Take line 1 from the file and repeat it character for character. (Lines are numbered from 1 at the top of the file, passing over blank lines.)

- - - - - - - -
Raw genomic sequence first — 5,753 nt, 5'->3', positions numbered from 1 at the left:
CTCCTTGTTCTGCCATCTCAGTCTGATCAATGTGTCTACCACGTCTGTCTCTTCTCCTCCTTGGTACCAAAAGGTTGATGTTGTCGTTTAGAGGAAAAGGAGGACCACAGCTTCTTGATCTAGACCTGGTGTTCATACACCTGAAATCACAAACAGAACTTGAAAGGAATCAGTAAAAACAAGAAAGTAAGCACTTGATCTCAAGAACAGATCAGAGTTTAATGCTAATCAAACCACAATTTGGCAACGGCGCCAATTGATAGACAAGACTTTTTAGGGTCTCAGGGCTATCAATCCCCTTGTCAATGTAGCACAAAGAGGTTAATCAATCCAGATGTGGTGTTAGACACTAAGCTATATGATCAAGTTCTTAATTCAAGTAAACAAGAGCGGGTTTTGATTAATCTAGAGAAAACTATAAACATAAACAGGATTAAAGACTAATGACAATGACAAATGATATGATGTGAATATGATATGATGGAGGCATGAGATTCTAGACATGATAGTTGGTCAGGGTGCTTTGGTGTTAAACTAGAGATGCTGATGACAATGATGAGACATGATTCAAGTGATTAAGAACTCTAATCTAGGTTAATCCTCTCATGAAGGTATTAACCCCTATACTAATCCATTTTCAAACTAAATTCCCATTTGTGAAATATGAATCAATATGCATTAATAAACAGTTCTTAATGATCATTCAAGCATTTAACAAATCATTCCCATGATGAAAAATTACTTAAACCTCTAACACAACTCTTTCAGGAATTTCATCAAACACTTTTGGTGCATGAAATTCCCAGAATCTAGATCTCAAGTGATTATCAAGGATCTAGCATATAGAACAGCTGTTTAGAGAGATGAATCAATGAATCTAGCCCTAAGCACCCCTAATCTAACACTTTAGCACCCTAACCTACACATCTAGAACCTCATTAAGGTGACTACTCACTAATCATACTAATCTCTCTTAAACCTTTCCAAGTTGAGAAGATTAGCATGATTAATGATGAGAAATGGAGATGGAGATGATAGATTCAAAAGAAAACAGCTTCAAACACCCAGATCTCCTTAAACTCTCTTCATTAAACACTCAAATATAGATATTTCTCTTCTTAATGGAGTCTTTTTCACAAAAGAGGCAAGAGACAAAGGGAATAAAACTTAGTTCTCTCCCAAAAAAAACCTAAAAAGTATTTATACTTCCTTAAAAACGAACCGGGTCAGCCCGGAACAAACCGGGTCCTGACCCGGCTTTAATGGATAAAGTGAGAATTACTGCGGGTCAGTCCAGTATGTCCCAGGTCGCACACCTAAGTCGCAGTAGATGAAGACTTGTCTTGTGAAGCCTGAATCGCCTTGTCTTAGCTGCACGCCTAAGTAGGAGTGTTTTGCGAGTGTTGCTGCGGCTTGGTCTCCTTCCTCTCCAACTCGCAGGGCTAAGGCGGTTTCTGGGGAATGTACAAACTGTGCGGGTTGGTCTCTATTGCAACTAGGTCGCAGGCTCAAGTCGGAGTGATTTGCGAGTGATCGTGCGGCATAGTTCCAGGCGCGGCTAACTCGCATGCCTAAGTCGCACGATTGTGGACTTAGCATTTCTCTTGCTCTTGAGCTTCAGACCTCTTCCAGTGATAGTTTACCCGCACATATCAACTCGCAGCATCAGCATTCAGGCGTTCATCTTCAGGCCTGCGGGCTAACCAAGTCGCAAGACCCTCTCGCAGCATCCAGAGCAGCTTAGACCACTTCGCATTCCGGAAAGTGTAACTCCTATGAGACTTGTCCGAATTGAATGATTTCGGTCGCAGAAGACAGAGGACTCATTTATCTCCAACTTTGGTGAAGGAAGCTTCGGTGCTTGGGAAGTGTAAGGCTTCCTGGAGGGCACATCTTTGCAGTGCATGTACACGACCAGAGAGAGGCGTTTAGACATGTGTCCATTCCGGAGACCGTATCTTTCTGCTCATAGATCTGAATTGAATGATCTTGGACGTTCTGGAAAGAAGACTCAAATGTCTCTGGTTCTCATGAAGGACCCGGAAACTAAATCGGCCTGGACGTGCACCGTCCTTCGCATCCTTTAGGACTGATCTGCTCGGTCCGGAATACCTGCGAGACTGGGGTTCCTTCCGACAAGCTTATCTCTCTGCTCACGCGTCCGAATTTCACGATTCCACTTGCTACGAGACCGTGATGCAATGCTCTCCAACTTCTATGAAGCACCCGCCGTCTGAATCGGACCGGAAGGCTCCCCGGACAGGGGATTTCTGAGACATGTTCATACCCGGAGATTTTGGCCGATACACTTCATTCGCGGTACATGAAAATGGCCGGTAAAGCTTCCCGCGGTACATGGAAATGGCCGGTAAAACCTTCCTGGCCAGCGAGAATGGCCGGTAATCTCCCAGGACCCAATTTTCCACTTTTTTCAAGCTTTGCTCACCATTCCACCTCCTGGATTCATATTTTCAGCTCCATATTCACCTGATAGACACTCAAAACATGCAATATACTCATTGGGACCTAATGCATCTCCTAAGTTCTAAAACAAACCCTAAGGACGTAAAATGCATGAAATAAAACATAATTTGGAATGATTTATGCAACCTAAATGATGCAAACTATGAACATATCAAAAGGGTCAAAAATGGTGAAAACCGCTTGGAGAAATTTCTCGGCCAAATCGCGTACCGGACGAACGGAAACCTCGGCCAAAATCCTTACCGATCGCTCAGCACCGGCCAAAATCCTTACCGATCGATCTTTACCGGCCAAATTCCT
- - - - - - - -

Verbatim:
Raw genomic sequence first — 5,753 nt, 5'->3', positions numbered from 1 at the left: